Ten years ago I bought a digital keyboard. I was embarking on a studio venture, making a CD of my songs. I grew up as a drummer but took to the piano as a means of composing material. The day I brought the keyboard home I had injured my hand. As I explored my new instrument I began to bleed on the keys. This is appropriate, I t hought, I’m anointing my instrument with my own blood. It makes a nice metaphor regarding my writing passion. I’ve been writing since I was fifteen, when I penned my firsst e.e. cummings-style poem to please a girlfriend. I was born to be a writer. Here I am, not a youngster any more, engaged in the ridiculously grim and absurd business of finding an agent for two novels and a travel/adventure non fiction book. “Not right for us”, “not quite what we’re looking for”, “good luck in your writing career”, etc. You’ve heard them all. Will I stop querying? No! Will I stop writing? Of course not. I’ve gotten more pleasure from the process of writing than almost anything I can think of besides my family relationships.
I love my books as if they are my children. I’m proud of them. I think they’re great! I want them to do well. Does it break my heart that they are continually rejected? Of course it does. Music broke my heart, too. My last gig was a killer. After spending weeks in promotion, pinning up posters, getting promises from friends who would ABSOLUTELY be there, I dragged my heavy equipment into the place, set it up, went through the usual stage fright and waited for the audience to appear. I had learned to calculate my audience in negative numbers. I count the people who are there when I arrive. I add the people who show up during the performance. I tally all those who showed up and I subtract the people who walked out, those who were already there eating, drinking, whatever…I also subtract the number of friends who promised to be there but weren’t. At this particular gig there were five people already at the bar when I arrived. Not one of my fourteen promised friends showed up. All five people at the bar left as soon as I began playing. BTW, in all modesty I’m a good performer, very entertaining. No one else came. My total audience was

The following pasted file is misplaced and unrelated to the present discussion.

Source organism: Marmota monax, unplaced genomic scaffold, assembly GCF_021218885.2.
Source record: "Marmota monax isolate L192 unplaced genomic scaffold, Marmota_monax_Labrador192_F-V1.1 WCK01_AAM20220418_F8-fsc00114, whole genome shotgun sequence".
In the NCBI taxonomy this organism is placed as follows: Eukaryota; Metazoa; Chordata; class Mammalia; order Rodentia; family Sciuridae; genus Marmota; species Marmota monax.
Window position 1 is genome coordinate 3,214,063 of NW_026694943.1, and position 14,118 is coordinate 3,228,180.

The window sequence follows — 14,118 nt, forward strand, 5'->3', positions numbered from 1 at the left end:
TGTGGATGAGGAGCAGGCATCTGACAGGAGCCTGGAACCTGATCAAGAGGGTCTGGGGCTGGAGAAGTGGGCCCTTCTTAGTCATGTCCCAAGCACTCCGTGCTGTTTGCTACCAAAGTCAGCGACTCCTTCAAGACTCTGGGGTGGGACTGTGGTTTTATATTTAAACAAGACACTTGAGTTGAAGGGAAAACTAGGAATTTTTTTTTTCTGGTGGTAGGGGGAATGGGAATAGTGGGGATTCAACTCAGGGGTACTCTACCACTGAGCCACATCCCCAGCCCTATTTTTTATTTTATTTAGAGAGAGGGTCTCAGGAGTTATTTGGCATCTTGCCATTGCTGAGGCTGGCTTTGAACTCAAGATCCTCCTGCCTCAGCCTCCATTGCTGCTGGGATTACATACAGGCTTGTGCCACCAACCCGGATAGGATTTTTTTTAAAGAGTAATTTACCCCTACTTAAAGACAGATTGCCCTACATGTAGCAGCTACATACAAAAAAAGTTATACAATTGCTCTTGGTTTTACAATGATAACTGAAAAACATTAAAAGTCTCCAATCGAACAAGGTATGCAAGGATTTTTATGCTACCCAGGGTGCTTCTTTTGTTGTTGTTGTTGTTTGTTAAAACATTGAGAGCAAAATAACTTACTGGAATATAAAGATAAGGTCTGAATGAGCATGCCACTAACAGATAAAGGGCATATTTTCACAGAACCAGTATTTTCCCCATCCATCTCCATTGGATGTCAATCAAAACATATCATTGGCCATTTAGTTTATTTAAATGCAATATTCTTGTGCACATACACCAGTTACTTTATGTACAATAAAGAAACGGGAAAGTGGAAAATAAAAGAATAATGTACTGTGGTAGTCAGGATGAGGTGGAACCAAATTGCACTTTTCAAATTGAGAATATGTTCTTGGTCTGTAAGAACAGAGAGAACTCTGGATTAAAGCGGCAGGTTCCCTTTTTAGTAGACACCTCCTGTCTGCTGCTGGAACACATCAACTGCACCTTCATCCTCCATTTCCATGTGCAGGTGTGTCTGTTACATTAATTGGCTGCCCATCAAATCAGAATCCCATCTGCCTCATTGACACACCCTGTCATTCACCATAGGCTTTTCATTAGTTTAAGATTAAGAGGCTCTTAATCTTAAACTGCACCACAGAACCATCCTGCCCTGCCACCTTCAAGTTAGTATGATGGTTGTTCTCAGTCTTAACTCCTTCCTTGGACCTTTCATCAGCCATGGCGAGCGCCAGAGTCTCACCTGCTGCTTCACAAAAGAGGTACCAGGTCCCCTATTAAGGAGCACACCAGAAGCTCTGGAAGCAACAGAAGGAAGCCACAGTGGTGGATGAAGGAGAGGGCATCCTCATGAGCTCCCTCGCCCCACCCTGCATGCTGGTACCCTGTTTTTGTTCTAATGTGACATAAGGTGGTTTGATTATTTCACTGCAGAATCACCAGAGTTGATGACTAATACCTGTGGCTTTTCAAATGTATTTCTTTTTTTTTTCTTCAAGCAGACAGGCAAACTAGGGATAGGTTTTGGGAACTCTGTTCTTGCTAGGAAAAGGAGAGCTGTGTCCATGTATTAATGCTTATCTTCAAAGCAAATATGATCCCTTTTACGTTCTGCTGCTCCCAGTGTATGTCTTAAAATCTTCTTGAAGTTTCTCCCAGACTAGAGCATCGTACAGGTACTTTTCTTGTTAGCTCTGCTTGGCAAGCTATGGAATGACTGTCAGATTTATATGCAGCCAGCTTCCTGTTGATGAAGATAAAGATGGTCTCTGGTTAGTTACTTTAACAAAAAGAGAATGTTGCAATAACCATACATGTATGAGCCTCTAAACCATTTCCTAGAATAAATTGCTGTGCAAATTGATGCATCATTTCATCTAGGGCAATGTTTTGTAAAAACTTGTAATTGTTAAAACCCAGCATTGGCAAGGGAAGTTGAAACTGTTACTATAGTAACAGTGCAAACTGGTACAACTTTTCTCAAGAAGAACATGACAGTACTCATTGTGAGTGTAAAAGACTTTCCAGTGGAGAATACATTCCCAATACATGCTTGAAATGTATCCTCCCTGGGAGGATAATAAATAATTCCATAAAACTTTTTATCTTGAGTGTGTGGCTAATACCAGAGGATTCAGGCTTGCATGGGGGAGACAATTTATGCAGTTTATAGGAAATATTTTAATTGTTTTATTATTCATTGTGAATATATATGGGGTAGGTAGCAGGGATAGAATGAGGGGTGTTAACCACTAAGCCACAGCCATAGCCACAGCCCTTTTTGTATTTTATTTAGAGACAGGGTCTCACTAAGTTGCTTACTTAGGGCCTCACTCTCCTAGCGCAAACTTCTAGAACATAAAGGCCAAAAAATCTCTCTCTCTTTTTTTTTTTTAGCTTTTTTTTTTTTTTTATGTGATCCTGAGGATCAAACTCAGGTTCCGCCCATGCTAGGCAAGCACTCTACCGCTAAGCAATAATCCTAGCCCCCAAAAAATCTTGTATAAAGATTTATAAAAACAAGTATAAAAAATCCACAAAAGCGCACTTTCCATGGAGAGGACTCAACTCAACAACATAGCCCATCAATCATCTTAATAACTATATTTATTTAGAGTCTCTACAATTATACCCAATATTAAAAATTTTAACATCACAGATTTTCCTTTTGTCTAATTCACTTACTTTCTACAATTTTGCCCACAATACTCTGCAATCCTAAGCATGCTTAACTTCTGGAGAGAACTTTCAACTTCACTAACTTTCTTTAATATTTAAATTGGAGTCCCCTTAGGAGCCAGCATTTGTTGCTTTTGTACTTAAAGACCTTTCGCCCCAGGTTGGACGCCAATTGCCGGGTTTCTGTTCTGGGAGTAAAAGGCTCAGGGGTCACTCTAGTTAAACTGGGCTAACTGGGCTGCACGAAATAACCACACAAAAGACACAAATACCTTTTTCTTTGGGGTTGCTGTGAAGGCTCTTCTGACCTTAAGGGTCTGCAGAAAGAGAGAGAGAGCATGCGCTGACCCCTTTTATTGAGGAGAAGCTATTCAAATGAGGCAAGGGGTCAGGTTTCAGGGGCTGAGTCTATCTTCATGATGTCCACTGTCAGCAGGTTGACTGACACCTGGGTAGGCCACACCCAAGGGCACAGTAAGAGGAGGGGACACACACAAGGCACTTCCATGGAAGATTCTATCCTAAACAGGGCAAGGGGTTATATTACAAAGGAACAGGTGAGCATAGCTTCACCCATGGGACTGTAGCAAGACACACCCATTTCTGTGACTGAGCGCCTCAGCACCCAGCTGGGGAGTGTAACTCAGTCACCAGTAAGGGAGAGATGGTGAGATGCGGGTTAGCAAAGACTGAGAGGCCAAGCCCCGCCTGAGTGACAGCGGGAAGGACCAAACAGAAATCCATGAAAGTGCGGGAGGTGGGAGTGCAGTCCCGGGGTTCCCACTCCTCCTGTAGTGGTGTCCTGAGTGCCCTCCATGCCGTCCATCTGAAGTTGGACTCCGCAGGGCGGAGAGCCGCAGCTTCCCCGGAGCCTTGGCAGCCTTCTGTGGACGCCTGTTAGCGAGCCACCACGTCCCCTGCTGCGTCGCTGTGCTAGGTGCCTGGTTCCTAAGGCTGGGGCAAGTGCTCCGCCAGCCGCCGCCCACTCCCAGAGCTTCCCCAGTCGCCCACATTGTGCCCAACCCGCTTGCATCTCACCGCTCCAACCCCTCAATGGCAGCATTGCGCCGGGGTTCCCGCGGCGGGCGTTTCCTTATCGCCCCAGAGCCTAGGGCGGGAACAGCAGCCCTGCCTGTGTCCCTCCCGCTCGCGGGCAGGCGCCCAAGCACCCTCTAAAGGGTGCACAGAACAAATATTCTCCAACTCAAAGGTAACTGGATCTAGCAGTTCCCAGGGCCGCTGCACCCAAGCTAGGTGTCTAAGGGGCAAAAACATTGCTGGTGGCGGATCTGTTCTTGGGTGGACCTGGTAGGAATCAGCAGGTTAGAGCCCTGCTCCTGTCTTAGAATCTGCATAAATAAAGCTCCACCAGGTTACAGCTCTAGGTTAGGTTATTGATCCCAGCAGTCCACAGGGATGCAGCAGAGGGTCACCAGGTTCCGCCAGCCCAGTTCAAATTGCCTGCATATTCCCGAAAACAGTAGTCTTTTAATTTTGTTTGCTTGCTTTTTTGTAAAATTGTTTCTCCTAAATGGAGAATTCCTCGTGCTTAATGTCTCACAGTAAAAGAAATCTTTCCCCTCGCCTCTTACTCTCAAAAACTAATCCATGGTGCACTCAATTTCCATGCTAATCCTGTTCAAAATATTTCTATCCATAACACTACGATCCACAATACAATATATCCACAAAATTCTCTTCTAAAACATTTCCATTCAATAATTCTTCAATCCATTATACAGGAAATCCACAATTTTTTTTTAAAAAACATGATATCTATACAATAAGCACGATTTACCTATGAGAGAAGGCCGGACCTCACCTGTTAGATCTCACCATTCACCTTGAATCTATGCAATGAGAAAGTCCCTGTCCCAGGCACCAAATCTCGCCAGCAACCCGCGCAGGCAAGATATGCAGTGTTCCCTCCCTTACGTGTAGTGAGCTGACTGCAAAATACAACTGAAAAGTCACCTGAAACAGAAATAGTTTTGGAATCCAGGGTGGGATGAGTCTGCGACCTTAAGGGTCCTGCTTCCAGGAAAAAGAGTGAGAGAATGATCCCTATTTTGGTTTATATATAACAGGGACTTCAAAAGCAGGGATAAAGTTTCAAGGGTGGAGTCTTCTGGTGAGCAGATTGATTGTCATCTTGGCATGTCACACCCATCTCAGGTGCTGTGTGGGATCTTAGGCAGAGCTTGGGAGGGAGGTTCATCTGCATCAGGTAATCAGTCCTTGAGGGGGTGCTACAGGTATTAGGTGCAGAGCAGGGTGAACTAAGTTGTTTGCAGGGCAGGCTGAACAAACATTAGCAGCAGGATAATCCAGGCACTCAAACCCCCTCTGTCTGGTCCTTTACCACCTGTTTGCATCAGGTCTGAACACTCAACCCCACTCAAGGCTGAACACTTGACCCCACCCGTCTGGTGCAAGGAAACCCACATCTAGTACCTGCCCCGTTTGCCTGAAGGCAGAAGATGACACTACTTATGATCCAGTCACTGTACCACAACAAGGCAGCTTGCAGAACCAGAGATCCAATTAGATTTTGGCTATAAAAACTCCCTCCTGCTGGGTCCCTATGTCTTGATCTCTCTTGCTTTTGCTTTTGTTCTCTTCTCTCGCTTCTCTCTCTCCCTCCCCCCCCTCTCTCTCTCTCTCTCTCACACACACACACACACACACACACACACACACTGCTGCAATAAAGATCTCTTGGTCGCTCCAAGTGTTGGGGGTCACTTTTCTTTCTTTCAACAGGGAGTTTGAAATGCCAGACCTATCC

minus nineteen. That was my last musical gig. I came near to tears but managed to
keep them back until I was in my car driving home. Okay, so what? Creating art is
a thankless task. It doesn’t matter whether one is great or a mediocrity. The effort and dedication are the same. All of us writers work our tails off. I won’t stop, I can’t stop and I will never give up. The music ended because I was physically unable to continue without some kind of payoff. It cost money to produce, I was aging and developing a chronic pain in my feet. Carrying a seventy pound keyboard or two hundred pounds of drums had become unsustainable. Writing is a good solitary occupation that requires a different form of stamina. I will be writing until what’s left of my mind disintegrates or they put me in my grave clutching the keyboard that they could not take out of my determined fingers.
Best to all writers!